Vyāghracarma (व्याघ्रचर्म) refers to a “tiger skin” which is used to describe Cakrasaṃvara, according to the Saṃvaramaṇḍala of Abhayākaragupta’s Niṣpannayogāvalī, p. 45 and n. 145; (Cf. Cakrasaṃvaratantra, Gray, David B., 2007).—Accordingly, [while describing the iconography of Cakrasaṃvara]: “In the Saṃvara Maṇḍala atop Mount Sumera within a vajra-canopy there is a variegated lotus, on top of that a palace, in the middle of which is the Blessed Lord, standing in ālīḍhāsana, "archer's pose", [...] possessing a vyāghracarma, "tiger skin" and twelve arms, the foremost arms holding a vajra and ghaṇṭā, embracing Vajravārāhī, the uppermost arms holding a gajacarman, "elephant skin", dripping with blood, the remaining arms holding, starting second from the top, on the right, a ḍamaru, "double-headed drum", paraśu, "ax", kartika, "flaying knife", triśūla, "trident", on the left, a khaṭvāṅga, "staff", kapāla, "skull bowl", pāśa, "noose", and brahmamuṇḍa, "lopped head of Brahma", [...]”.
The tiger skin (vyāghracarma) symbolizes a fully developed Yogī, able to route the Buddhist devil Māra, and save those overcome by the the Pañcakleśa, "The Five Afflictions", (the Mahāyāna version of the Triviṣa, "Three Poisons").
- moha, "delusion",
- rāga, "passion",
- dveṣa, "hatred",
- māna, "pride",
- īrṣyā, "jealousy.
Vyāghracarman (व्याघ्रचर्मन्) refers to “tiger skin”, according to the 10th-century Ḍākārṇava-tantra: one of the last Tibetan Tantric scriptures belonging to the Buddhist Saṃvara tradition consisting of 51 chapters.—Accordingly, “[...] [He should visualize Heruka] [...] The weaponry in the seventy-two hands is thus to be discerned in order. A decoration (headband) made of five hairless heads, an ornament of the six seals, a garland of a hundred hairless heads [as a necklace], sounding armlets and anklets, a garment [made of] some tiger skin (vyāghracarman), and a romāvalī (or line of bodily hair) are on [his] body. Before him is a great goddess [named] Vajravārāhī, [who is] as previously. [...]”.
Tibetan Buddhism includes schools such as Nyingma, Kadampa, Kagyu and Gelug. Their primary canon of literature is divided in two broad categories: The Kangyur, which consists of Buddha’s words, and the Tengyur, which includes commentaries from various sources. Esotericism and tantra techniques (vajrayāna) are collected indepently.
India history and geographySource: Cologne Digital Sanskrit Dictionaries: Indian Epigraphical Glossary
Vyāghra-carman.—(IE 8-5; EI 12, 28), tiger's skin [which was the king's monopoly]; tax probably payable by hunters in tiger's skin; refers to the right to keep tiger's skins without surrendering them to the king. Note: vyāghra-carman is defined in the “Indian epigraphical glossary” as it can be found on ancient inscriptions commonly written in Sanskrit, Prakrit or Dravidian languages.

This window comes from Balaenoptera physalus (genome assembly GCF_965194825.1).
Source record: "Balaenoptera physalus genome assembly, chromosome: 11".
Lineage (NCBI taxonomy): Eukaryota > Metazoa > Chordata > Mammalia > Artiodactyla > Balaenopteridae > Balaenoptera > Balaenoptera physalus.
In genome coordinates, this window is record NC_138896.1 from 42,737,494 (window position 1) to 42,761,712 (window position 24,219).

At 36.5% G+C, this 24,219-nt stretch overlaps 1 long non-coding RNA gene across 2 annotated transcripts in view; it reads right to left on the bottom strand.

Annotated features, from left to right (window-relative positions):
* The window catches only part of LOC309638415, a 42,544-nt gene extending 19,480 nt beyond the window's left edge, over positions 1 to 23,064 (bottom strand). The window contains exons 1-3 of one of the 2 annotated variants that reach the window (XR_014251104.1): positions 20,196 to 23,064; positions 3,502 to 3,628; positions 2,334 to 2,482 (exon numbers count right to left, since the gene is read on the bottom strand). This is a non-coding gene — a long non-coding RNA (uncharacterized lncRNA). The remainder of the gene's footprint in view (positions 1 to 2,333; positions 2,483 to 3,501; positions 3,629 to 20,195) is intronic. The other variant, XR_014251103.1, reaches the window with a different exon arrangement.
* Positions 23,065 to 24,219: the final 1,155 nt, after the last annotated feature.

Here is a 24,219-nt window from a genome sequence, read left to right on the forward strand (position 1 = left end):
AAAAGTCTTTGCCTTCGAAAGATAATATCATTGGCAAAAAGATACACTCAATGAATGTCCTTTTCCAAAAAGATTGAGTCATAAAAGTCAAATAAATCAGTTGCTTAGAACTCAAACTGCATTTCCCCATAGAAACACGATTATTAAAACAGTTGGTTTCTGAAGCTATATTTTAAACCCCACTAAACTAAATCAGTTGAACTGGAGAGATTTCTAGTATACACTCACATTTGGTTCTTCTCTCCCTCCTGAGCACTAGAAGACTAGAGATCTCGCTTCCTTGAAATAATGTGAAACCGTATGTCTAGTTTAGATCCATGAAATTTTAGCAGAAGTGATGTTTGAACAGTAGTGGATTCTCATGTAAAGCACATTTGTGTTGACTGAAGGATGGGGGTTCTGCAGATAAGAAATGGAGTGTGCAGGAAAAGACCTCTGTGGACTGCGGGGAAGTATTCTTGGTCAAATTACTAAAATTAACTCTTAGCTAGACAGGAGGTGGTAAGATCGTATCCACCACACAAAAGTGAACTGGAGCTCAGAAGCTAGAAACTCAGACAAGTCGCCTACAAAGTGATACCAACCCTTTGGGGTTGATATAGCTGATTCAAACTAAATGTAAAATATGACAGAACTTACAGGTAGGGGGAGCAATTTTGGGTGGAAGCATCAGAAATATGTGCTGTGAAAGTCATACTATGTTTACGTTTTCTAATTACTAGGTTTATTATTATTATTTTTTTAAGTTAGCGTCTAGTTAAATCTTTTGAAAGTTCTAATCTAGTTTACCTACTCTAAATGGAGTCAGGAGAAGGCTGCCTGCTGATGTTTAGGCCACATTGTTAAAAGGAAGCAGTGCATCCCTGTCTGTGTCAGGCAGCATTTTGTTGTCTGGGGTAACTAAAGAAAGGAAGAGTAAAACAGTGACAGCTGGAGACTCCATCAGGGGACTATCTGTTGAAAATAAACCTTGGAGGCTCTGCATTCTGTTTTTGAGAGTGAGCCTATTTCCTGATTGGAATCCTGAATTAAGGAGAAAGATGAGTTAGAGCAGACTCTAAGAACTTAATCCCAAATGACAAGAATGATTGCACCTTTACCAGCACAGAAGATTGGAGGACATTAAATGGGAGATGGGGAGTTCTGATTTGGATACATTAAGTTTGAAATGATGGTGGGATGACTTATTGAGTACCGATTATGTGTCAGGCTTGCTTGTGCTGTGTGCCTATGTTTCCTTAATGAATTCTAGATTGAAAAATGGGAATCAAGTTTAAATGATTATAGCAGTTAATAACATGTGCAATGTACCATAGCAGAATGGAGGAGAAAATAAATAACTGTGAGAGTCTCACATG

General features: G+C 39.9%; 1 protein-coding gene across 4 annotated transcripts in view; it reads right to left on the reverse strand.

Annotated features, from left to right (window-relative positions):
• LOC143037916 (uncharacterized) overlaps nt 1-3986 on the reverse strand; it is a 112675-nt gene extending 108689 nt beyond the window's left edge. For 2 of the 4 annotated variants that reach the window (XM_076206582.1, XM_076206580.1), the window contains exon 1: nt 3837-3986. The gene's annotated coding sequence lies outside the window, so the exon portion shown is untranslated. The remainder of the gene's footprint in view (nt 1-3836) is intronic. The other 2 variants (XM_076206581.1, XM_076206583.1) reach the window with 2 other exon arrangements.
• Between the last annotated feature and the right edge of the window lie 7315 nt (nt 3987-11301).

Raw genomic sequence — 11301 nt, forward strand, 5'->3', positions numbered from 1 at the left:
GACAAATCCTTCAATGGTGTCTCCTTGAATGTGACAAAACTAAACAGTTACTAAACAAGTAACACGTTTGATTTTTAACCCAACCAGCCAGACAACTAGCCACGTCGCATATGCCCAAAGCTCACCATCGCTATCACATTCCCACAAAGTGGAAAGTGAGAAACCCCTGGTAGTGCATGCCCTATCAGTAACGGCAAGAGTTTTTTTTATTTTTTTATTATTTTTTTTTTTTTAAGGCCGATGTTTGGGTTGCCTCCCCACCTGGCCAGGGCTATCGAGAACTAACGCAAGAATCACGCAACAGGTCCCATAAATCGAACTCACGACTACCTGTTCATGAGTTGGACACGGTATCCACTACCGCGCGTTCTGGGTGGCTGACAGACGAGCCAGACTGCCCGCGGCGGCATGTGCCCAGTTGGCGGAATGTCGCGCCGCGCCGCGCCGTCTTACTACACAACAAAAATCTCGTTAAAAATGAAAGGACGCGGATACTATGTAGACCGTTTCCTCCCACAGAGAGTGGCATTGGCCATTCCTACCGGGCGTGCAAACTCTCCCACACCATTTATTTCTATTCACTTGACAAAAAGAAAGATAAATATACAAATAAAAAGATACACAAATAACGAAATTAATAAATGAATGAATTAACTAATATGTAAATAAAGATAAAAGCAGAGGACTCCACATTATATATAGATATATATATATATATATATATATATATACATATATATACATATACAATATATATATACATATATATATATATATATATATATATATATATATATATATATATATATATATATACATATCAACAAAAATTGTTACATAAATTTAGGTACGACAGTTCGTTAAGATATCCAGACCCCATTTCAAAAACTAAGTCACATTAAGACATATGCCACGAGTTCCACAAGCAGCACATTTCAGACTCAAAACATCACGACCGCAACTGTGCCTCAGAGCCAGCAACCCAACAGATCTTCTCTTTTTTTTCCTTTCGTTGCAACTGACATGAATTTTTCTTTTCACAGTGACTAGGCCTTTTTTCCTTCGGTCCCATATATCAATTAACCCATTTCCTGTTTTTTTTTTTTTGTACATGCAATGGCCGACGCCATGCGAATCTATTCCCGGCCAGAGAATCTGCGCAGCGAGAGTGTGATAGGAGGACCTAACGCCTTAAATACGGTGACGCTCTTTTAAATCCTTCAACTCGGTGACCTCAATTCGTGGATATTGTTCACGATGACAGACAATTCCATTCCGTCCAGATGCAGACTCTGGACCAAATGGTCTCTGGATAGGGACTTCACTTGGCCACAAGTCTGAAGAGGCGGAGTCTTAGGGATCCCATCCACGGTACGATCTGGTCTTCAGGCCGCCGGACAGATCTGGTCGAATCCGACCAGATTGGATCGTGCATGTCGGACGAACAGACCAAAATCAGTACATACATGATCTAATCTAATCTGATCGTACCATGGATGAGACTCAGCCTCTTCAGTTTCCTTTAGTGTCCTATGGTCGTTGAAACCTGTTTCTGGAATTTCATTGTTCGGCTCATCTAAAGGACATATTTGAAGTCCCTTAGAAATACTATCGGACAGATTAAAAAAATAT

The history of India traces the identification of countries, villages, towns and other regions of India, as well as mythology, zoology, royal dynasties, rulers, tribes, local festivities and traditions and regional languages. Ancient India enjoyed religious freedom and encourages the path of Dharma, a concept common to Buddhism, Hinduism, and Jainism.
Languages of India and abroad
Sanskrit dictionarySource: Cologne Digital Sanskrit Dictionaries: Cappeller Sanskrit-English Dictionary
Vyāghracarman (व्याघ्रचर्मन्).—[neuter] a tiger’s skin.Source: Cologne Digital Sanskrit Dictionaries: Monier-Williams Sanskrit-English Dictionary
Vyāghracarman (व्याघ्रचर्मन्):—[=vyāghra-carman] [from vyāghra > vyā-ghrā] n. a tiger’s skin, [Aitareya-brāhmaṇa; Kātyāyana-śrauta-sūtra; Pañcatantra]Source: Cologne Digital Sanskrit Dictionaries: Yates Sanskrit-English Dictionary
Vyāghracarman (व्याघ्रचर्मन्):—[vyāghra-carman] (rmma) 5. n. Tiger’s skin.
[Sanskrit to German]
Sanskrit, also spelled संस्कृतम् (saṃskṛtam), is an ancient language of India commonly seen as the grandmother of the Indo-European language family (even English!). Closely allied with Prakrit and Pali, Sanskrit is more exhaustive in both grammar and terms and has the most extensive collection of literature in the world, greatly surpassing its sister-languages Greek and Latin.
See also (Relevant definitions)
Full-text (+11): Vyaghra, Carman, Vyaghracarmamaya, Ambara, Nidhy-upanidhi-hastidanta-vyaghracarma-nanavanacara-sameta, Pamcaklesha, Moha, Mana, Irshya, Raga, Dvesha, Ambaradhara, Chada, Ambarachada, Ghanta, Nivesana, Kati, Katisthala, Gajacarman, Damaru.
Search found 2 books and stories containing Vyaghracarman, Vyaghra-carma, Vyaghra-carman, Vyāghra-carman, Vyaghracarma, Vyāghracarma, Vyāghracarman; (plurals include: Vyaghracarmans, carmas, carmans, Vyaghracarmas, Vyāghracarmas, Vyāghracarmans). You can also click to the full overview containing English textual excerpts. Below are direct links for the most relevant articles:
Cosmetics, Costumes and Ornaments in Ancient India (by Remadevi. O.)
Harshacharita (socio-cultural Study) (by Mrs. Nandita Sarmah)